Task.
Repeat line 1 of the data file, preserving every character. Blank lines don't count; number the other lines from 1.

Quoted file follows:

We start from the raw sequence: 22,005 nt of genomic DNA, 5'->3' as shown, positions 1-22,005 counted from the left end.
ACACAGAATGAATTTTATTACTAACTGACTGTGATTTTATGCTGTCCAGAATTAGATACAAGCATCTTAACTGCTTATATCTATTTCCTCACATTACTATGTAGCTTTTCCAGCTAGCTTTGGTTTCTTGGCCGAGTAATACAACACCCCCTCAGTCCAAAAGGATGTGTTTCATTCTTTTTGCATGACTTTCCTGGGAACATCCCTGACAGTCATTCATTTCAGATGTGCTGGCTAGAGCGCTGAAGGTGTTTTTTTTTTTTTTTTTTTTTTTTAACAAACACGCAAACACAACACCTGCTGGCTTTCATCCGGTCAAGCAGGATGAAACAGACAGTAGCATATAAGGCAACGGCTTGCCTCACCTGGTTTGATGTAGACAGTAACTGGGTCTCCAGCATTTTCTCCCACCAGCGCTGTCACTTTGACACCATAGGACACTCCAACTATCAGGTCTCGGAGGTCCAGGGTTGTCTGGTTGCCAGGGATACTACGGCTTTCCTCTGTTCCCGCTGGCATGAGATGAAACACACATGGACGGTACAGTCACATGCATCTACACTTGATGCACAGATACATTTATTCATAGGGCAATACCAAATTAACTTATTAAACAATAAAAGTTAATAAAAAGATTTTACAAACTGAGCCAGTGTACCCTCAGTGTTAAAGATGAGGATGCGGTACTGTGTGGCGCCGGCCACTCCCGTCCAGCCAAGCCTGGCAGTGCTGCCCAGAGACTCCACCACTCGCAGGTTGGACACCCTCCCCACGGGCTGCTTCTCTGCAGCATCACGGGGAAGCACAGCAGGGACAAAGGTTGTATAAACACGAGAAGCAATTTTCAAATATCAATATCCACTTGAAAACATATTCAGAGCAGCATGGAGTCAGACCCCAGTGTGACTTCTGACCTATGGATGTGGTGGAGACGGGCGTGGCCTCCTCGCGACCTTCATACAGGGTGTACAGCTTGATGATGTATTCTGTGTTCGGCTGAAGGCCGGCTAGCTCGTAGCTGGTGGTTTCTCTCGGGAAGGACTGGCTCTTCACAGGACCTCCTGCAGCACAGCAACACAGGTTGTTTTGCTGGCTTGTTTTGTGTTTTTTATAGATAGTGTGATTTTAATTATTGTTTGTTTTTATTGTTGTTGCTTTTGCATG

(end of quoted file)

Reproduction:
We start from the raw sequence: 22,005 nt of genomic DNA, 5'->3' as shown, positions 1-22,005 counted from the left end.